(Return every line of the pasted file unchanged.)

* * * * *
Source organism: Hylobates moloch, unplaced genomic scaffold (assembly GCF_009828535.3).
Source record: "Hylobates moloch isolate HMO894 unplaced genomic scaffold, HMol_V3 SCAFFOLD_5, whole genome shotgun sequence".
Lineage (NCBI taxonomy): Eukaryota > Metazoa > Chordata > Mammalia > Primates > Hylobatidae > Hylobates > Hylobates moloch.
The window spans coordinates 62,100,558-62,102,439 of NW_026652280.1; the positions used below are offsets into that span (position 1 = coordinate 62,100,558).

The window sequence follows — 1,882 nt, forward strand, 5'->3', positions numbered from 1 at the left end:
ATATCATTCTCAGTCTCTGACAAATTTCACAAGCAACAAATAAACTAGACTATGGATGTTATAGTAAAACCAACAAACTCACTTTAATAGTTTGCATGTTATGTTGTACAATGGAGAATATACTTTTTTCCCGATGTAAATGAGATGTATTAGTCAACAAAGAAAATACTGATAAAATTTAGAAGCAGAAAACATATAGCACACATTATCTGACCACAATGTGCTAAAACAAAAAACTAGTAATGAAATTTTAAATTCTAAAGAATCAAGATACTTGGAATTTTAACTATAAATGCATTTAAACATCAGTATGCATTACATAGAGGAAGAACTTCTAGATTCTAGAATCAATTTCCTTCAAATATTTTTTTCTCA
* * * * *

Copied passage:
Source organism: Hylobates moloch, unplaced genomic scaffold (assembly GCF_009828535.3).
Source record: "Hylobates moloch isolate HMO894 unplaced genomic scaffold, HMol_V3 SCAFFOLD_5, whole genome shotgun sequence".
Lineage (NCBI taxonomy): Eukaryota > Metazoa > Chordata > Mammalia > Primates > Hylobatidae > Hylobates > Hylobates moloch.
The window spans coordinates 62,100,558-62,102,439 of NW_026652280.1; the positions used below are offsets into that span (position 1 = coordinate 62,100,558).

The window sequence follows — 1,882 nt, forward strand, 5'->3', positions numbered from 1 at the left end:
ATATCATTCTCAGTCTCTGACAAATTTCACAAGCAACAAATAAACTAGACTATGGATGTTATAGTAAAACCAACAAACTCACTTTAATAGTTTGCATGTTATGTTGTACAATGGAGAATATACTTTTTTCCCGATGTAAATGAGATGTATTAGTCAACAAAGAAAATACTGATAAAATTTAGAAGCAGAAAACATATAGCACACATTATCTGACCACAATGTGCTAAAACAAAAAACTAGTAATGAAATTTTAAATTCTAAAGAATCAAGATACTTGGAATTTTAACTATAAATGCATTTAAACATCAGTATGCATTACATAGAGGAAGAACTTCTAGATTCTAGAATCAATTTCCTTCAAATATTTTTTTCTCA